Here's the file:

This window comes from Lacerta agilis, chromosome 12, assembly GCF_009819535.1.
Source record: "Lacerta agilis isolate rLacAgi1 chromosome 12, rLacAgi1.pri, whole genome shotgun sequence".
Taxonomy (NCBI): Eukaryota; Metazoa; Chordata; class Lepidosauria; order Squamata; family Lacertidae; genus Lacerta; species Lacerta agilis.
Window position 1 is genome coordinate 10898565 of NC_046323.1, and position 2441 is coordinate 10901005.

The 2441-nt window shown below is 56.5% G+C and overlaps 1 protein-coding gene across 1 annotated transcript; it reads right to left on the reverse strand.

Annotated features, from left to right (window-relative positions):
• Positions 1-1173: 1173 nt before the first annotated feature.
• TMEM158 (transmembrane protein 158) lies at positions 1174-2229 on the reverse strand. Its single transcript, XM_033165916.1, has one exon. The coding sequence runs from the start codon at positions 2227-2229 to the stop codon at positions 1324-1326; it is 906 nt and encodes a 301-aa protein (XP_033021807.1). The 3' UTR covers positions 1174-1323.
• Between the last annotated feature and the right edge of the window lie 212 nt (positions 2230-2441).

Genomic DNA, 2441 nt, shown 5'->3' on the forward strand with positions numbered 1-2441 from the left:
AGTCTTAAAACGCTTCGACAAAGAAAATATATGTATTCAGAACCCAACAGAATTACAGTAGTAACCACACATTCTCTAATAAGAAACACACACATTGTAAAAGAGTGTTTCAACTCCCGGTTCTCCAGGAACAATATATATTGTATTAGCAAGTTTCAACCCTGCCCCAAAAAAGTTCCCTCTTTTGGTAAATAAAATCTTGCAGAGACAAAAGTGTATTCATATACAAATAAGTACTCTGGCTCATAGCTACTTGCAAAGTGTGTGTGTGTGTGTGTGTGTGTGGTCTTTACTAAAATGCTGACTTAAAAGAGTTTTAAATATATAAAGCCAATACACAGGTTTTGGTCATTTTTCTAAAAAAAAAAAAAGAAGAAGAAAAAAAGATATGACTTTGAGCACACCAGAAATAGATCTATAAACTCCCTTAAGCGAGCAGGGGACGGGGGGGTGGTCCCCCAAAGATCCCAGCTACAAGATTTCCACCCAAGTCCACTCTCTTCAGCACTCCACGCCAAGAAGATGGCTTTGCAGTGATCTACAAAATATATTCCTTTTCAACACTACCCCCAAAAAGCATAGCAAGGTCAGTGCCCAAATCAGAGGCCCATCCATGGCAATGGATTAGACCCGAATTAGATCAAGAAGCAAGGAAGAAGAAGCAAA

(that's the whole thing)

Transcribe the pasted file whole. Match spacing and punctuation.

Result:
This window comes from Lacerta agilis, chromosome 12, assembly GCF_009819535.1.
Source record: "Lacerta agilis isolate rLacAgi1 chromosome 12, rLacAgi1.pri, whole genome shotgun sequence".
Taxonomy (NCBI): Eukaryota; Metazoa; Chordata; class Lepidosauria; order Squamata; family Lacertidae; genus Lacerta; species Lacerta agilis.
Window position 1 is genome coordinate 10898565 of NC_046323.1, and position 2441 is coordinate 10901005.

The 2441-nt window shown below is 56.5% G+C and overlaps 1 protein-coding gene across 1 annotated transcript; it reads right to left on the reverse strand.

Annotated features, from left to right (window-relative positions):
• Positions 1-1173: 1173 nt before the first annotated feature.
• TMEM158 (transmembrane protein 158) lies at positions 1174-2229 on the reverse strand. Its single transcript, XM_033165916.1, has one exon. The coding sequence runs from the start codon at positions 2227-2229 to the stop codon at positions 1324-1326; it is 906 nt and encodes a 301-aa protein (XP_033021807.1). The 3' UTR covers positions 1174-1323.
• Between the last annotated feature and the right edge of the window lie 212 nt (positions 2230-2441).

Genomic DNA, 2441 nt, shown 5'->3' on the forward strand with positions numbered 1-2441 from the left:
AGTCTTAAAACGCTTCGACAAAGAAAATATATGTATTCAGAACCCAACAGAATTACAGTAGTAACCACACATTCTCTAATAAGAAACACACACATTGTAAAAGAGTGTTTCAACTCCCGGTTCTCCAGGAACAATATATATTGTATTAGCAAGTTTCAACCCTGCCCCAAAAAAGTTCCCTCTTTTGGTAAATAAAATCTTGCAGAGACAAAAGTGTATTCATATACAAATAAGTACTCTGGCTCATAGCTACTTGCAAAGTGTGTGTGTGTGTGTGTGTGTGTGGTCTTTACTAAAATGCTGACTTAAAAGAGTTTTAAATATATAAAGCCAATACACAGGTTTTGGTCATTTTTCTAAAAAAAAAAAAAGAAGAAGAAAAAAAGATATGACTTTGAGCACACCAGAAATAGATCTATAAACTCCCTTAAGCGAGCAGGGGACGGGGGGGTGGTCCCCCAAAGATCCCAGCTACAAGATTTCCACCCAAGTCCACTCTCTTCAGCACTCCACGCCAAGAAGATGGCTTTGCAGTGATCTACAAAATATATTCCTTTTCAACACTACCCCCAAAAAGCATAGCAAGGTCAGTGCCCAAATCAGAGGCCCATCCATGGCAATGGATTAGACCCGAATTAGATCAAGAAGCAAGGAAGAAGAAGCAAA